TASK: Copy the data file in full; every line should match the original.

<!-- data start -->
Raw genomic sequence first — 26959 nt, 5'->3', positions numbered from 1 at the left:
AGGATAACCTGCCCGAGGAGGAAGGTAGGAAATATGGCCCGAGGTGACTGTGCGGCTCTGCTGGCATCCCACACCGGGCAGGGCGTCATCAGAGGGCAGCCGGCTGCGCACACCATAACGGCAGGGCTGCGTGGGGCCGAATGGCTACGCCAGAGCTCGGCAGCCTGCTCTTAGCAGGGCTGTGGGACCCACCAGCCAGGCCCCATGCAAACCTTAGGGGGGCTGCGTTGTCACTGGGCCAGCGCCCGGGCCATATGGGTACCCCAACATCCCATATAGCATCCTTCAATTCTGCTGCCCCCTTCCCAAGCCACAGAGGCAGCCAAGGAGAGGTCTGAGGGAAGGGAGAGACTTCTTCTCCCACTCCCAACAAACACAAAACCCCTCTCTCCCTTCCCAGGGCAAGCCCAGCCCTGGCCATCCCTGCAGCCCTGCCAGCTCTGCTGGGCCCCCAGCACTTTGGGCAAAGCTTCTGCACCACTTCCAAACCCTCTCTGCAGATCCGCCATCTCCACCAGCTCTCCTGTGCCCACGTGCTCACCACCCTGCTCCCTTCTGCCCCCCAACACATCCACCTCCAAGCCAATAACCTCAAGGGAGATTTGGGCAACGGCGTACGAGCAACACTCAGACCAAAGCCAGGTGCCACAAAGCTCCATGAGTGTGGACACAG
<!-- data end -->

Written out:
Raw genomic sequence first — 26959 nt, 5'->3', positions numbered from 1 at the left:
AGGATAACCTGCCCGAGGAGGAAGGTAGGAAATATGGCCCGAGGTGACTGTGCGGCTCTGCTGGCATCCCACACCGGGCAGGGCGTCATCAGAGGGCAGCCGGCTGCGCACACCATAACGGCAGGGCTGCGTGGGGCCGAATGGCTACGCCAGAGCTCGGCAGCCTGCTCTTAGCAGGGCTGTGGGACCCACCAGCCAGGCCCCATGCAAACCTTAGGGGGGCTGCGTTGTCACTGGGCCAGCGCCCGGGCCATATGGGTACCCCAACATCCCATATAGCATCCTTCAATTCTGCTGCCCCCTTCCCAAGCCACAGAGGCAGCCAAGGAGAGGTCTGAGGGAAGGGAGAGACTTCTTCTCCCACTCCCAACAAACACAAAACCCCTCTCTCCCTTCCCAGGGCAAGCCCAGCCCTGGCCATCCCTGCAGCCCTGCCAGCTCTGCTGGGCCCCCAGCACTTTGGGCAAAGCTTCTGCACCACTTCCAAACCCTCTCTGCAGATCCGCCATCTCCACCAGCTCTCCTGTGCCCACGTGCTCACCACCCTGCTCCCTTCTGCCCCCCAACACATCCACCTCCAAGCCAATAACCTCAAGGGAGATTTGGGCAACGGCGTACGAGCAACACTCAGACCAAAGCCAGGTGCCACAAAGCTCCATGAGTGTGGACACAG